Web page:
Wednesday, December 05, 2007

Robbie the Pict seen in better stead than Justice Secretary.

Robbie the Pict would make a better Justice Secretary than the current holder of the office, Mr MacAskill, according to a recent survey of legal movers & shakers ...

The Scotsman reports :

Robbie the Pict has more legal clout than justice secretary MacAskill


ROBBIE the Pict, the veteran Skye bridge tolls campaigner, holds more legal sway than Cabinet secretary for justice Kenny MacAskill according to a new survey.

The campaigner came fourth in an annual poll of the 100 most influential figures in Scottish law, which is voted for by the legal profession.

Alex Salmond, the First Minister, came top in the survey; Elish Angiolini, Lord Advocate, was voted second; and Donald Findlay, QC, came third.

Mr MacAskill polled fifth - one place behind Skye's most famous campaigner.

Robbie the Pict, who in 2004 raised a civil action against the Skye bridge company, Miller Buidheann, demanding a refund of toll charges that he considered unlawful, said he believed people had voted for him as a "protest".

He said: "I think it reflects the appalling level of justice in this country at the moment.

"I don't stand for it. I kick up a stink and I suppose there are a lot of people who appreciate that."

He challenged others in the top ten, who include Annabel Goldie, leader of the Scottish Conservatives, to meet and discuss cases which have not been adequately investigated by the legal system.

"Let's sit round the table," he said. "I can show them cases that need to be challenged."

Pict is not the only campaigner to feature prominently in the list, which was compiled by Scottish legal magazine, The Firm.

Dr Jim Swire, whose daughter Flora was killed in the 1988 Lockerbie bombing and has since campaigned for justice on behalf of UK relatives, was placed at No 11.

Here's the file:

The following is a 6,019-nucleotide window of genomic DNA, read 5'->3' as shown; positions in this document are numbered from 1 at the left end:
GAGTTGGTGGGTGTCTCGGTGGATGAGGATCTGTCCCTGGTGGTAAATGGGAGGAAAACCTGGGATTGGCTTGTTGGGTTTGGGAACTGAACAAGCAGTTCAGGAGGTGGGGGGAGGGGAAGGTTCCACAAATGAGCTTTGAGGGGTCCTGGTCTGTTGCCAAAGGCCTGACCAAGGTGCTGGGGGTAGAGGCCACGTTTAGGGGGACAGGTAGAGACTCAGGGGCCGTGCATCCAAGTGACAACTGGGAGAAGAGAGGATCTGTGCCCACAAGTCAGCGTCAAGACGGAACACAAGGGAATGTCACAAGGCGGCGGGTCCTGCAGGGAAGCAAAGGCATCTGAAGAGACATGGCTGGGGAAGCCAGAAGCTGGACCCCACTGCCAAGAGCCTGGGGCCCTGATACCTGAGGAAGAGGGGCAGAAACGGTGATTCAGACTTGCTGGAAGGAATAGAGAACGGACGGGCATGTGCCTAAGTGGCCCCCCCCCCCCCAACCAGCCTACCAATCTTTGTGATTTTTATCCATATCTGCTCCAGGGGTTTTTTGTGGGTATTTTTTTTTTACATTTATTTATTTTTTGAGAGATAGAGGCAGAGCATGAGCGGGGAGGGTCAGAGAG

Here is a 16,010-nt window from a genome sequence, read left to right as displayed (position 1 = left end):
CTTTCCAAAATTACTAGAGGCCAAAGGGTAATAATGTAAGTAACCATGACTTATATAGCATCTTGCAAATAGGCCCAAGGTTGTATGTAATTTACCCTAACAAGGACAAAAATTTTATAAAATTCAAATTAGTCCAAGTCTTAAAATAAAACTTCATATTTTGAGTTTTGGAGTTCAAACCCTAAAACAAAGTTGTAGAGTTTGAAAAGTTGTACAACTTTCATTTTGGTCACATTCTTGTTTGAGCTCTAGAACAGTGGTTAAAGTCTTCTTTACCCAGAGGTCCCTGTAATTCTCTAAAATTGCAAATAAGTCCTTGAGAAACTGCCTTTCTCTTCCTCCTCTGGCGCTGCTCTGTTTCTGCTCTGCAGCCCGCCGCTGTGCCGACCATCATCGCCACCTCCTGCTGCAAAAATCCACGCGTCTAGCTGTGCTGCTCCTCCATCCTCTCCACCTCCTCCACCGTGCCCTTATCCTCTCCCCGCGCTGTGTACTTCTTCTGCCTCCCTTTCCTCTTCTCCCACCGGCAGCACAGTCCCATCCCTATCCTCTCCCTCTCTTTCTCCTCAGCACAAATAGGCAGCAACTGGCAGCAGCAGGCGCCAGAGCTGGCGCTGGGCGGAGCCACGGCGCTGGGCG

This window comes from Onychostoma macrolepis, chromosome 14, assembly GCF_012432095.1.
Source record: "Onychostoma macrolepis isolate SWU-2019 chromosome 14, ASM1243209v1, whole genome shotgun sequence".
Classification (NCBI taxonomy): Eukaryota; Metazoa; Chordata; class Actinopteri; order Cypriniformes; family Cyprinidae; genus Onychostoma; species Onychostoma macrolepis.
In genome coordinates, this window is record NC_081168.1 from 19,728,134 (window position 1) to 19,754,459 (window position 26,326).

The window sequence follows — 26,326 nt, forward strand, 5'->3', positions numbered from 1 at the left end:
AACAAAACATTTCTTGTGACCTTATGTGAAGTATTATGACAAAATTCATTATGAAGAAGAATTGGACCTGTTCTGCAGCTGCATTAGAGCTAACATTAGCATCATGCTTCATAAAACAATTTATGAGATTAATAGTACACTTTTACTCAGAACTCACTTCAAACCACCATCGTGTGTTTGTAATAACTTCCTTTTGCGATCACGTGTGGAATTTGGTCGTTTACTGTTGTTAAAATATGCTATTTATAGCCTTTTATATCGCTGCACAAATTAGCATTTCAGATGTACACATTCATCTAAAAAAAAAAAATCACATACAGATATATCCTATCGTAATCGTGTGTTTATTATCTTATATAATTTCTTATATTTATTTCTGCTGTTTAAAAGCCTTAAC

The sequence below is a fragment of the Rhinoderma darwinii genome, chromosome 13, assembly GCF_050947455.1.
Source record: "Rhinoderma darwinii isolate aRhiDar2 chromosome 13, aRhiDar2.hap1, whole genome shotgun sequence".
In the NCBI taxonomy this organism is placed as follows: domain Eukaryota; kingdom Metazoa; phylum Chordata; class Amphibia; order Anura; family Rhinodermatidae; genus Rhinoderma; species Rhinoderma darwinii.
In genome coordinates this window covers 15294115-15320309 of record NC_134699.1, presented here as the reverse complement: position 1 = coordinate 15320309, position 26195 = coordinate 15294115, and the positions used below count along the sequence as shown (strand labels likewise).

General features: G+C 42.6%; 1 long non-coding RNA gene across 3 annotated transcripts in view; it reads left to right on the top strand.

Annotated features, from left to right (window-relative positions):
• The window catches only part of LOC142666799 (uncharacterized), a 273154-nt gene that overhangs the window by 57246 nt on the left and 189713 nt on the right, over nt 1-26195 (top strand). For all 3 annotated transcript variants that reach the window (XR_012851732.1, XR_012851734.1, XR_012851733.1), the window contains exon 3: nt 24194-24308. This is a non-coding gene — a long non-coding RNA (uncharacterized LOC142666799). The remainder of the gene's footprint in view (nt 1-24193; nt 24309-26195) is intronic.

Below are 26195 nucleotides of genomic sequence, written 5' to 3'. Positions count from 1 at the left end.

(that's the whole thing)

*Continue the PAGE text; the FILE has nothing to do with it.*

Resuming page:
Yesterday, he expressed surprise at coming so high up in the poll. "I and fellow Lockerbie campaigners operate entirely outside of the legal system," he said. "From that point of view we do not claim any particular influence.

"However, I'm glad if any pressure that we put on the system has an effect, and pleased to know that our campaign to seek truth and justice is considered significant."

Iain McKie, who has fought tirelessly to clear the name of his daughter Shirley, the policewoman whose fingerprints were allegedly found at a murder scene, came in at 24.

Others included Mike Dailly, principle solicitor at the Govan Law Centre, which spearheaded the Scottish campaign against illegal bank charges. Listed 96th last year, he was placed at 13.

Aamer Anwar, the Glasgow-based human rights lawyer, was also judged to have become more influential moving from 64th place to enter this year's top ten at number nine.

Anwar, who is facing a contempt of court charge over comments he made after the trial of Scotland's first convicted Islamic terrorist, has received wide-ranging support from the legal profession as well as politicians such as MP Tony Benn, who defended his right to freedom of speech.

Richard Draycott, editor of The Firm, said: "This should make interesting reading for the legal establishment.

"The results show where lawyers think the real power lies in Scotland, and reflect the reality that law and justice are about more than occupying office.

"Those on the list have been recognised by their peers for exercising real influence and making distinctive contributions to the law in Scotland."

Leading lawyer Alistair Bonnington, who was listed in tenth position by the poll, said he was sceptical a campaigner like Robbie the Pict exercised any real legal clout.

However he was not surprised that so many campaigners were included. "I suppose lawyers are very often campaigning for the underdog," he said. "With that in mind I'm sure that they admire people who are willing to take on the system. They admire their determination."

The poll is compiled with the help of readers who give their nominations before magazine editors whittle down the best entries for the long list.

The legal profession are then invited to chose the top 100, voting via The Firm's website.

No comments: